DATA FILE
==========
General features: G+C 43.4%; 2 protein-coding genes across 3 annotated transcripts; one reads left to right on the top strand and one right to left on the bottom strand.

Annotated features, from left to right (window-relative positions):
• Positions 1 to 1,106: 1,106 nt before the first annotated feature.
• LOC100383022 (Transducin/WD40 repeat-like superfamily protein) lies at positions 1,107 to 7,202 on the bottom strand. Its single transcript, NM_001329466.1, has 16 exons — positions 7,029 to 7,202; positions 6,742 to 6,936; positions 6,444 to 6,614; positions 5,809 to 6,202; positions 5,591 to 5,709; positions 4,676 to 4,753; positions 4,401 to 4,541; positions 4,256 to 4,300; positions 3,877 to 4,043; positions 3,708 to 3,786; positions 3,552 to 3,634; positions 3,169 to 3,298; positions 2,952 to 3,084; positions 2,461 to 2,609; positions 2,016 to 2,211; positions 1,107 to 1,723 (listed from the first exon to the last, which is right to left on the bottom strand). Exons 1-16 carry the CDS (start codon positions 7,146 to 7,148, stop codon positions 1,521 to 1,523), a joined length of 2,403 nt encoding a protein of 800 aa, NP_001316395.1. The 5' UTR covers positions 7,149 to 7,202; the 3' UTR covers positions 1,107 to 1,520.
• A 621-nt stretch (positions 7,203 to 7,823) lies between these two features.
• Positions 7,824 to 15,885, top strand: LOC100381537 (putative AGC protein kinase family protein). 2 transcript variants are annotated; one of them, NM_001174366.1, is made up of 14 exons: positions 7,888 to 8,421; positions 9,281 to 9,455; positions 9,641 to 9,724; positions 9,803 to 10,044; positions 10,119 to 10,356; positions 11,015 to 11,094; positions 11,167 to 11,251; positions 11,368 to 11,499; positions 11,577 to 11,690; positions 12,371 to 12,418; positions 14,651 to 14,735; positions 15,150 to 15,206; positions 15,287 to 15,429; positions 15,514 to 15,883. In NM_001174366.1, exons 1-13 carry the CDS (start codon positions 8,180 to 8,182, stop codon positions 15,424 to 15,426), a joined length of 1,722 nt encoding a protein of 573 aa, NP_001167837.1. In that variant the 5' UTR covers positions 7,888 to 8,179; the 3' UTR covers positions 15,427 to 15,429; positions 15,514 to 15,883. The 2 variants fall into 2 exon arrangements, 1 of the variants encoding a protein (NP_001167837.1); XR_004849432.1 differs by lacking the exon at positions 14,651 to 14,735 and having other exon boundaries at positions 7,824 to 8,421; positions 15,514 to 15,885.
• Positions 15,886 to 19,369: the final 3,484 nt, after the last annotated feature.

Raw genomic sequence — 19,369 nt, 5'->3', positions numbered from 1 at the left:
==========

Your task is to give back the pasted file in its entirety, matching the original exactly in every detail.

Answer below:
General features: G+C 43.4%; 2 protein-coding genes across 3 annotated transcripts; one reads left to right on the top strand and one right to left on the bottom strand.

Annotated features, from left to right (window-relative positions):
• Positions 1 to 1,106: 1,106 nt before the first annotated feature.
• LOC100383022 (Transducin/WD40 repeat-like superfamily protein) lies at positions 1,107 to 7,202 on the bottom strand. Its single transcript, NM_001329466.1, has 16 exons — positions 7,029 to 7,202; positions 6,742 to 6,936; positions 6,444 to 6,614; positions 5,809 to 6,202; positions 5,591 to 5,709; positions 4,676 to 4,753; positions 4,401 to 4,541; positions 4,256 to 4,300; positions 3,877 to 4,043; positions 3,708 to 3,786; positions 3,552 to 3,634; positions 3,169 to 3,298; positions 2,952 to 3,084; positions 2,461 to 2,609; positions 2,016 to 2,211; positions 1,107 to 1,723 (listed from the first exon to the last, which is right to left on the bottom strand). Exons 1-16 carry the CDS (start codon positions 7,146 to 7,148, stop codon positions 1,521 to 1,523), a joined length of 2,403 nt encoding a protein of 800 aa, NP_001316395.1. The 5' UTR covers positions 7,149 to 7,202; the 3' UTR covers positions 1,107 to 1,520.
• A 621-nt stretch (positions 7,203 to 7,823) lies between these two features.
• Positions 7,824 to 15,885, top strand: LOC100381537 (putative AGC protein kinase family protein). 2 transcript variants are annotated; one of them, NM_001174366.1, is made up of 14 exons: positions 7,888 to 8,421; positions 9,281 to 9,455; positions 9,641 to 9,724; positions 9,803 to 10,044; positions 10,119 to 10,356; positions 11,015 to 11,094; positions 11,167 to 11,251; positions 11,368 to 11,499; positions 11,577 to 11,690; positions 12,371 to 12,418; positions 14,651 to 14,735; positions 15,150 to 15,206; positions 15,287 to 15,429; positions 15,514 to 15,883. In NM_001174366.1, exons 1-13 carry the CDS (start codon positions 8,180 to 8,182, stop codon positions 15,424 to 15,426), a joined length of 1,722 nt encoding a protein of 573 aa, NP_001167837.1. In that variant the 5' UTR covers positions 7,888 to 8,179; the 3' UTR covers positions 15,427 to 15,429; positions 15,514 to 15,883. The 2 variants fall into 2 exon arrangements, 1 of the variants encoding a protein (NP_001167837.1); XR_004849432.1 differs by lacking the exon at positions 14,651 to 14,735 and having other exon boundaries at positions 7,824 to 8,421; positions 15,514 to 15,885.
• Positions 15,886 to 19,369: the final 3,484 nt, after the last annotated feature.

Raw genomic sequence — 19,369 nt, 5'->3', positions numbered from 1 at the left: